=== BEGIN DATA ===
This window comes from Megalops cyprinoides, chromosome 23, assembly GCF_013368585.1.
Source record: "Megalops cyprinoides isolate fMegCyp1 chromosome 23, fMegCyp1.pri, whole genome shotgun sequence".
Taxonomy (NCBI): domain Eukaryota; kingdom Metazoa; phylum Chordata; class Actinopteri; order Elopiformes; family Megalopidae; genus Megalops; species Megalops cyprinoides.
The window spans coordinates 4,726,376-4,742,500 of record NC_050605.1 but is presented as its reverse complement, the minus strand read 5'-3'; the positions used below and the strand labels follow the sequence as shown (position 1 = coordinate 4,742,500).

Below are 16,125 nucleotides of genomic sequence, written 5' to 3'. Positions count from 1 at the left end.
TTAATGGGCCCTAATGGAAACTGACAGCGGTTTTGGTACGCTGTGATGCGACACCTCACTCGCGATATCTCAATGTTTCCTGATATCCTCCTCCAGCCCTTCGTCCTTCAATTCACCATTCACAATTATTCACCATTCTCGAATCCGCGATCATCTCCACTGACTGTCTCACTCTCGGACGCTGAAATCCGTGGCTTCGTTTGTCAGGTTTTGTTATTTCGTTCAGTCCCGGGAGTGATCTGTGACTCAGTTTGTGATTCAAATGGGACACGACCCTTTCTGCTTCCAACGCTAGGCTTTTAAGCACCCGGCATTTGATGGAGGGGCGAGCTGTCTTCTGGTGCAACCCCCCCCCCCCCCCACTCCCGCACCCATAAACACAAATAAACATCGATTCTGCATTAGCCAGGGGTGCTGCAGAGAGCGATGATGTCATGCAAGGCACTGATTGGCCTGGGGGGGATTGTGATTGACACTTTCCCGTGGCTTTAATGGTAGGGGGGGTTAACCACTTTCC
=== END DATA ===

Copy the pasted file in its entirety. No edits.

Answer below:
This window comes from Megalops cyprinoides, chromosome 23, assembly GCF_013368585.1.
Source record: "Megalops cyprinoides isolate fMegCyp1 chromosome 23, fMegCyp1.pri, whole genome shotgun sequence".
Taxonomy (NCBI): domain Eukaryota; kingdom Metazoa; phylum Chordata; class Actinopteri; order Elopiformes; family Megalopidae; genus Megalops; species Megalops cyprinoides.
The window spans coordinates 4,726,376-4,742,500 of record NC_050605.1 but is presented as its reverse complement, the minus strand read 5'-3'; the positions used below and the strand labels follow the sequence as shown (position 1 = coordinate 4,742,500).

Below are 16,125 nucleotides of genomic sequence, written 5' to 3'. Positions count from 1 at the left end.
TTAATGGGCCCTAATGGAAACTGACAGCGGTTTTGGTACGCTGTGATGCGACACCTCACTCGCGATATCTCAATGTTTCCTGATATCCTCCTCCAGCCCTTCGTCCTTCAATTCACCATTCACAATTATTCACCATTCTCGAATCCGCGATCATCTCCACTGACTGTCTCACTCTCGGACGCTGAAATCCGTGGCTTCGTTTGTCAGGTTTTGTTATTTCGTTCAGTCCCGGGAGTGATCTGTGACTCAGTTTGTGATTCAAATGGGACACGACCCTTTCTGCTTCCAACGCTAGGCTTTTAAGCACCCGGCATTTGATGGAGGGGCGAGCTGTCTTCTGGTGCAACCCCCCCCCCCCCCCACTCCCGCACCCATAAACACAAATAAACATCGATTCTGCATTAGCCAGGGGTGCTGCAGAGAGCGATGATGTCATGCAAGGCACTGATTGGCCTGGGGGGGATTGTGATTGACACTTTCCCGTGGCTTTAATGGTAGGGGGGGTTAACCACTTTCC